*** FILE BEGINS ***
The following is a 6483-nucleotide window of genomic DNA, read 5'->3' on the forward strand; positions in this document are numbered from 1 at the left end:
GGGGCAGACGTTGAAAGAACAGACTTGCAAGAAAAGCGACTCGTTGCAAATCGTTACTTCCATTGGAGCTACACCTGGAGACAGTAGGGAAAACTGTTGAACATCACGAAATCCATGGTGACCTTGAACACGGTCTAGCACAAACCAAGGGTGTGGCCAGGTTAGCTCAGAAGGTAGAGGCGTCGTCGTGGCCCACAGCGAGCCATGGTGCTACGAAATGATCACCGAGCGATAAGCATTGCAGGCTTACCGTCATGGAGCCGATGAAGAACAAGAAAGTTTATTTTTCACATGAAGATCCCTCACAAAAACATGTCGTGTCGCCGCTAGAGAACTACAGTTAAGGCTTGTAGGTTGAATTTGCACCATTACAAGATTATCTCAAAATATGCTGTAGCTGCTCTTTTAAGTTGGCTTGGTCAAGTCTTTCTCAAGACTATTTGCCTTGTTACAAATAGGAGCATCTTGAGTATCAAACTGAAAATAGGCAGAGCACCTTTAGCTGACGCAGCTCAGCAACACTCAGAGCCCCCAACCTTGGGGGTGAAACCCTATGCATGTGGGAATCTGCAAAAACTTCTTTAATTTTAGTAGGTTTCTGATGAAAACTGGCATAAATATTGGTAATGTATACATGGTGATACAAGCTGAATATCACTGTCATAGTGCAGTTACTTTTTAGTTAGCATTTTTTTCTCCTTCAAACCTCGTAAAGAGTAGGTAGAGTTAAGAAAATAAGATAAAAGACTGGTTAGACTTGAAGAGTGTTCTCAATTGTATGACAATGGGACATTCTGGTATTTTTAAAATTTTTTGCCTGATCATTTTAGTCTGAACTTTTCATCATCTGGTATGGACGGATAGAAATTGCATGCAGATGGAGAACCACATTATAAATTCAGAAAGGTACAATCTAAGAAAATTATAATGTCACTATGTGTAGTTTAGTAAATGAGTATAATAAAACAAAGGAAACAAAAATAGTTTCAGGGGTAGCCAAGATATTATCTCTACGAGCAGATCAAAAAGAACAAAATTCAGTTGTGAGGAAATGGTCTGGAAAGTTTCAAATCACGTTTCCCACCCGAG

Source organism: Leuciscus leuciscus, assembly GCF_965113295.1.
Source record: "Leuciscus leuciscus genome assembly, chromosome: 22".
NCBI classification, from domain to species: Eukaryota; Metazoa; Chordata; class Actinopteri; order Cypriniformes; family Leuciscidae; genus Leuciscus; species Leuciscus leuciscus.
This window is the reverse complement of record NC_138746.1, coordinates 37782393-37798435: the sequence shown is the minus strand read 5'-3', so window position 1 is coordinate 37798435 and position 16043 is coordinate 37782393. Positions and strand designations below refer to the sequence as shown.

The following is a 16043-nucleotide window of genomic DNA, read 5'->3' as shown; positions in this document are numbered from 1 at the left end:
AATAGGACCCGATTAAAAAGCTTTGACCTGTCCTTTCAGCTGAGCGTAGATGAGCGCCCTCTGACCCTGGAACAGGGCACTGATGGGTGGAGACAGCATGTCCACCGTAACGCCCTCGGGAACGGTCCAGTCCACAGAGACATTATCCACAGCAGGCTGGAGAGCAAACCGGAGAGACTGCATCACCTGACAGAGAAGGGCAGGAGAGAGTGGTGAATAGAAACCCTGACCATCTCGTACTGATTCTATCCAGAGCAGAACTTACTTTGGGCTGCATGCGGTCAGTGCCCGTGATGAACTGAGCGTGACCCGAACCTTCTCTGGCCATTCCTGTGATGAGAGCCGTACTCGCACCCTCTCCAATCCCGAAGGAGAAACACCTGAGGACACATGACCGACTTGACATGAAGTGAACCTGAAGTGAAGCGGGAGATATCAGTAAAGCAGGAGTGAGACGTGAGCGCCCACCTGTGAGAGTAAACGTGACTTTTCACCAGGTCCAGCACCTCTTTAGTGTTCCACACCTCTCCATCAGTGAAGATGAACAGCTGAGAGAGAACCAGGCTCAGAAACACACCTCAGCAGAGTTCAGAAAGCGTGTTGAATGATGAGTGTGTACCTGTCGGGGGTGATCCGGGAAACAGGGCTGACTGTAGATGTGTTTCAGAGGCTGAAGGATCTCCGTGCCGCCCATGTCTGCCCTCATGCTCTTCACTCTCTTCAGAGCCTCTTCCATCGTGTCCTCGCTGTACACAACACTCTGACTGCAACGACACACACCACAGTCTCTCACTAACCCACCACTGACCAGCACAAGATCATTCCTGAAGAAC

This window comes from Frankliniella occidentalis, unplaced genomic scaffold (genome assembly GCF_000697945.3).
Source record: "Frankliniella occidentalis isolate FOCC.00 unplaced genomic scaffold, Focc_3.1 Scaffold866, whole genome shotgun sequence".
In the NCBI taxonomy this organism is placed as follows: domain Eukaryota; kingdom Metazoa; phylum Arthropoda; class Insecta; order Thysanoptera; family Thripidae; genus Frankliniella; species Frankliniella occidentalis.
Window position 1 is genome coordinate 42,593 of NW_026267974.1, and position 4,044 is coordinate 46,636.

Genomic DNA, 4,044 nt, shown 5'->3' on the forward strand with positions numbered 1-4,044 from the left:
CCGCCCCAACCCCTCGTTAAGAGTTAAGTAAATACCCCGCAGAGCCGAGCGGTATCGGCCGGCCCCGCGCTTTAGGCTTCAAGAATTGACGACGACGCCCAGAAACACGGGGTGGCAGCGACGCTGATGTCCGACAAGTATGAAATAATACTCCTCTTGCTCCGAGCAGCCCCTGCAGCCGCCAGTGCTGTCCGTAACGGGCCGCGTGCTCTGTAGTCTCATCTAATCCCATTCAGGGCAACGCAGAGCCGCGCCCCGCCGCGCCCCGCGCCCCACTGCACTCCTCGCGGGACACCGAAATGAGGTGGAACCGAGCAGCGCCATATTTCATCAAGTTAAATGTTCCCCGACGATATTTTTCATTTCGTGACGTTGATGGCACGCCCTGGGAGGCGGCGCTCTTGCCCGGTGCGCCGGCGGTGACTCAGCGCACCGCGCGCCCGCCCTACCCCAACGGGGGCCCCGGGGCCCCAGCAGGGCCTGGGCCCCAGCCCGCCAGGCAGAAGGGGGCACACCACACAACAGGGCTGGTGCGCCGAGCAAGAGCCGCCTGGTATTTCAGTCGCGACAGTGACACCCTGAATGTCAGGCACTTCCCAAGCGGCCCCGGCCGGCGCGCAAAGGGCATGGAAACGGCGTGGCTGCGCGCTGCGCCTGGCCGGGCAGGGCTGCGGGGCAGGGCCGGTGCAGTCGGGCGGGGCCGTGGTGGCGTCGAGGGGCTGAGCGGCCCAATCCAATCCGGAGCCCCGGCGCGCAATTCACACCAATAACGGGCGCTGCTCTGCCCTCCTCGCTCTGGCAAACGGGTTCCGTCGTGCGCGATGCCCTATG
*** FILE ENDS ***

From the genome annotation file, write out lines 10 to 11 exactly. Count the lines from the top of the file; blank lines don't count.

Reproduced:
Source record: "Frankliniella occidentalis isolate FOCC.00 unplaced genomic scaffold, Focc_3.1 Scaffold866, whole genome shotgun sequence".
In the NCBI taxonomy this organism is placed as follows: domain Eukaryota; kingdom Metazoa; phylum Arthropoda; class Insecta; order Thysanoptera; family Thripidae; genus Frankliniella; species Frankliniella occidentalis.